Ethical approval

All experiments were conducted in accordance with the UK Animals (Scientific Procedures) Act 1986 and completed under a UK Home Office project license (Experiment 1 &3: PPL-P88687E07, and Experiment 2: PPL-30/2217). Work was also performed with the approval of the University of Exeter Animal Welfare and Ethical Review Body (AWERB). Where possible, all work has been carried out and reported in accordance with ARRIVE guidelines (See Supplementary Materials). Sample sizes determined based on variation observed in previous experimental work on trout in the lab group.

Fish husbandry

All-female diploid rainbow trout (Oncorhynchus mykiss) were obtained from Houghton Springs Fish Farm (Houghton, Dorset, UK) and housed at the University of Exeter. Before experimentation fish were housed in 300–400 l tanks fed with dechlorinated Exeter freshwater at 11 °C (Experiment 2) or 15 °C (Experiments 1 and 3). Where necessary fish had food withheld for a minimum of seven days to allow full gut clearance ahead of blood sampling.

Experiment 1: comparison of fish handling methods on blood sampling

The aim of experiment 1 was to assess the impact of different blood sampling methods on acid–base, haematological, and stress biomarkers of fish held in ‘control’ water chemistry. This will compare the novel in-situ anaesthesia blood sampling method with two variations on grab ‘n’ stab sampling (termed “Stock Tank/Netted” and “Isolated/Netted”).

Before experiments, all fish (n = 20, mean body mass ± SEM = 195.6 ± 6.13 g) were haphazardly allocated to one of three treatment groups which were based on the degree of acute disturbance the fish received prior to taking a caudal vessel blood sample. These treatments are referred to as (1) “Stock Tank/Netted”, (2) “Isolated/Netted” and (3) “Isolated/in-situ Anaesthesia”. The “Stock Tank/Netted” treatment is intended to represent a variation of grab ‘n’ stab sampling where no effort has been made to minimise or account for the acute physical stress of sampling. The “Isolated/Netted” treatment is intended to represent a variation of grab ‘n’ stab sampling where some effort has been made to offset the impacts of capture stress on blood parameters. All ‘Isolated’ fish in the second two groups were transferred from the main stock tank to 25-l isolation tanks and allowed to acclimate for a minimum of 24 h and a maximum of 5 days to recover from the initial netting and handling during transfer from the stock tank. Each 25 l tank was supplied with dechlorinated freshwater and aerated by a diffuser in the tank.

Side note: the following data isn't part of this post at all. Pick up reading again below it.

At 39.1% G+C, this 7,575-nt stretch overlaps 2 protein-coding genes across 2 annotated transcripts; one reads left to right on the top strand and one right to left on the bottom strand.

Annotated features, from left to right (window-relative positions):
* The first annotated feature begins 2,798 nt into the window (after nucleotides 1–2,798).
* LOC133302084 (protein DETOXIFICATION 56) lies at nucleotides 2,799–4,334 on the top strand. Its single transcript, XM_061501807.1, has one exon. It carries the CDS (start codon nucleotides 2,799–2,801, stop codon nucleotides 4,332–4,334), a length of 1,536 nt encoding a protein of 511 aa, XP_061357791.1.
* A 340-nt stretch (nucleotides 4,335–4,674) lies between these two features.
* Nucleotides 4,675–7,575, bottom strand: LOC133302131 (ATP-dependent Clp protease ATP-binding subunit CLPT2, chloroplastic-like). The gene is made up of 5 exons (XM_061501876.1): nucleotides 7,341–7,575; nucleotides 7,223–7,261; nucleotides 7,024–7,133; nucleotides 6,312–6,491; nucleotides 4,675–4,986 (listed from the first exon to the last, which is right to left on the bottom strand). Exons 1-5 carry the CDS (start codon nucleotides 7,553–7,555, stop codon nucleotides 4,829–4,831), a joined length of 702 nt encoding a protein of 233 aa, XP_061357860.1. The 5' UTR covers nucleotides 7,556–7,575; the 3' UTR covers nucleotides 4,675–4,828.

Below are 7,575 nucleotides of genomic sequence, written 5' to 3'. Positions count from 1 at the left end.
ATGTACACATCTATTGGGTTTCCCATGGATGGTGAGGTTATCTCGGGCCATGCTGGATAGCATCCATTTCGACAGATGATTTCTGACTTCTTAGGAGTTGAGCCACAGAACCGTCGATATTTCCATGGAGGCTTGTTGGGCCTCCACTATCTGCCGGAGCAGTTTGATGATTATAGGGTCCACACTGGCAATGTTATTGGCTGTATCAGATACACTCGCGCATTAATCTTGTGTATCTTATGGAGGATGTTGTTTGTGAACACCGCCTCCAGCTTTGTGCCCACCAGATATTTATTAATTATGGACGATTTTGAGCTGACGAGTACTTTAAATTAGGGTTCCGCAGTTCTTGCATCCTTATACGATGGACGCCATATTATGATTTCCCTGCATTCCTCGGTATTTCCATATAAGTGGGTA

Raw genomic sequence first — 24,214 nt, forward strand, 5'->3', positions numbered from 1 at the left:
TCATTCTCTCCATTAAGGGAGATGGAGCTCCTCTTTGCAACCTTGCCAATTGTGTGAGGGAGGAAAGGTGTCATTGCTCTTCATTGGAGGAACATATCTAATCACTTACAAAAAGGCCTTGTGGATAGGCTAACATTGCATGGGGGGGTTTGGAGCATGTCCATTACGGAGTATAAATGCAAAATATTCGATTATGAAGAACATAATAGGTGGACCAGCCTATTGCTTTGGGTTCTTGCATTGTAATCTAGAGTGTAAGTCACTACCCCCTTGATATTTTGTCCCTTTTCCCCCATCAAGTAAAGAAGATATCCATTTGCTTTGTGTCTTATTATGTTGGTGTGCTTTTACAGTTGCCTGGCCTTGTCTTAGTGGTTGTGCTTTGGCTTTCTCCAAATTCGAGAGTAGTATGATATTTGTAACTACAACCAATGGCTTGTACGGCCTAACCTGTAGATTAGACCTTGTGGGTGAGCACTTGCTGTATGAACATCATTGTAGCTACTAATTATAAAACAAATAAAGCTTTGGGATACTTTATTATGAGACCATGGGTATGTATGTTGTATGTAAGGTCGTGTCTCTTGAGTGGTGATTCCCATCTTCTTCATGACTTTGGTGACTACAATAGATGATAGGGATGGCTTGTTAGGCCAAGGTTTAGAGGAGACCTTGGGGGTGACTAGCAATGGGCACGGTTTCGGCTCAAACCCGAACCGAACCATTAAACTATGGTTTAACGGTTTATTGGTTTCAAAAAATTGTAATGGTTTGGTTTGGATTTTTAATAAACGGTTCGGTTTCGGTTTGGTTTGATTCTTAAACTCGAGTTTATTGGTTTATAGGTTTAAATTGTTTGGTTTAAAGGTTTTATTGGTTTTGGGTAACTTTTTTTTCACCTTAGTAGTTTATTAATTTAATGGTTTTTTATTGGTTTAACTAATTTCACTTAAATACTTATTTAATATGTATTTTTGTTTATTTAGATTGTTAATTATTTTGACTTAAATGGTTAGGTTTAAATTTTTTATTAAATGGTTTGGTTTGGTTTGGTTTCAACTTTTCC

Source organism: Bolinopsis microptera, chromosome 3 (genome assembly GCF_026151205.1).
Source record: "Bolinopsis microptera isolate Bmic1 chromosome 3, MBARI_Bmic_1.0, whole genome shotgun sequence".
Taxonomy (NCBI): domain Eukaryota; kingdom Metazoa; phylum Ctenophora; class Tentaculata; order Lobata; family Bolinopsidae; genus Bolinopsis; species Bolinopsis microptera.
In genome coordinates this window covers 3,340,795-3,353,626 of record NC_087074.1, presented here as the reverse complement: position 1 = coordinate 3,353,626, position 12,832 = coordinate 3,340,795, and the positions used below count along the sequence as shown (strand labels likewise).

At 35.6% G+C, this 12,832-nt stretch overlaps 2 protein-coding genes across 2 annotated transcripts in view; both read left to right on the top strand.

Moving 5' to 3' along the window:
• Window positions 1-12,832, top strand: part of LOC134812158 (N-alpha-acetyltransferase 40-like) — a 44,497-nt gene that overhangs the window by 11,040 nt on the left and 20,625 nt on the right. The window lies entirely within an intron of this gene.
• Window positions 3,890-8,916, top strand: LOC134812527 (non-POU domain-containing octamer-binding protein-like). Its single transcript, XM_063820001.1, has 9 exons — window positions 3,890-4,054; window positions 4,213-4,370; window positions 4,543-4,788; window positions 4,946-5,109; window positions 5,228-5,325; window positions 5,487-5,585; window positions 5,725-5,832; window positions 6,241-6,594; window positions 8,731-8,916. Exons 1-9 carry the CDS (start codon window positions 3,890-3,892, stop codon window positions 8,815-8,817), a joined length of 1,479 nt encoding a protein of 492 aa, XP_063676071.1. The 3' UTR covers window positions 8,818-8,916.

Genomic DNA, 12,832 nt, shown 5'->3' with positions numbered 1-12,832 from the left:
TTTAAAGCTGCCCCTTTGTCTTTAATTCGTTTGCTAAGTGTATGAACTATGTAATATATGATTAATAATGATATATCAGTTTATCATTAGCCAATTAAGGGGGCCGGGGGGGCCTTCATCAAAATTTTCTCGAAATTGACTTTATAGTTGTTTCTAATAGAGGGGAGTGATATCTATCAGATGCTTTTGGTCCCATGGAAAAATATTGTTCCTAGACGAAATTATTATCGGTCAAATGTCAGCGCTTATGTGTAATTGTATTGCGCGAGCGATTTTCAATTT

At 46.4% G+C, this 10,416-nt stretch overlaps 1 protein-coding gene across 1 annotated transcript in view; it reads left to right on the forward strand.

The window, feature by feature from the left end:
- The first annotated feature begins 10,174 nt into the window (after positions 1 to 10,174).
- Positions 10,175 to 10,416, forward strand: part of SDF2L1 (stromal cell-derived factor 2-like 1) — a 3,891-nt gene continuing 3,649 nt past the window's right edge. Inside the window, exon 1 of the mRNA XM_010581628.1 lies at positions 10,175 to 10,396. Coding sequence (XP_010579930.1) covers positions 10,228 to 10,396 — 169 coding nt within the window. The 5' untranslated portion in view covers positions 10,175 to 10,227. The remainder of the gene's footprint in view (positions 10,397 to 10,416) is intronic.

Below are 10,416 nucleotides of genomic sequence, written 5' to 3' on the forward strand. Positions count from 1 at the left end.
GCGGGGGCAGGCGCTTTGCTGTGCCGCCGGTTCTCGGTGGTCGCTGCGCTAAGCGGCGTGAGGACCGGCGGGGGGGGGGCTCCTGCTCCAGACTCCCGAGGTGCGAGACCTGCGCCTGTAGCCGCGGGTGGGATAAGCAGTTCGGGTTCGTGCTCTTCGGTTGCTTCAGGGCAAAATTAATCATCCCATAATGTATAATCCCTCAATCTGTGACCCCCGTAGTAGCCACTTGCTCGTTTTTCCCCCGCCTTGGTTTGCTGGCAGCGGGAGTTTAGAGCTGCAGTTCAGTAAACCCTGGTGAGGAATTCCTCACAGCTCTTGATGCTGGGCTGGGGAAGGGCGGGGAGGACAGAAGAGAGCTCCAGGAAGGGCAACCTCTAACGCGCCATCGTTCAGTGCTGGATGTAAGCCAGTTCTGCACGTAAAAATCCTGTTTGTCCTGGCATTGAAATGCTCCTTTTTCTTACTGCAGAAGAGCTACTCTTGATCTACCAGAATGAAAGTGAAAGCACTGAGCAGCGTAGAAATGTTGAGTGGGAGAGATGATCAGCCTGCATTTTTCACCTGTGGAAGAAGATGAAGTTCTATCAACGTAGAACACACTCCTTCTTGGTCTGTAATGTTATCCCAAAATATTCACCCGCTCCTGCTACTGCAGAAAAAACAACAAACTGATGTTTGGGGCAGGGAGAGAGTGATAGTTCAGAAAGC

The “Stock Tank/Netted” fish (n = 8) were individually netted directly from the stock tank (volume =  ~ 500 l) which housed approximately 15 fish together (only eight sampled), and transferred to a 10 l bucket containing a knockout dose of 75 mg/l of benzocaine until equilibrium was lost and fish no longer responded to a fin pinch. Fish were then removed from water and sampled in air on a bench by caudal puncture with an ice-chilled heparinised 1 ml syringe (23G needle) before termination by the destruction of the brain.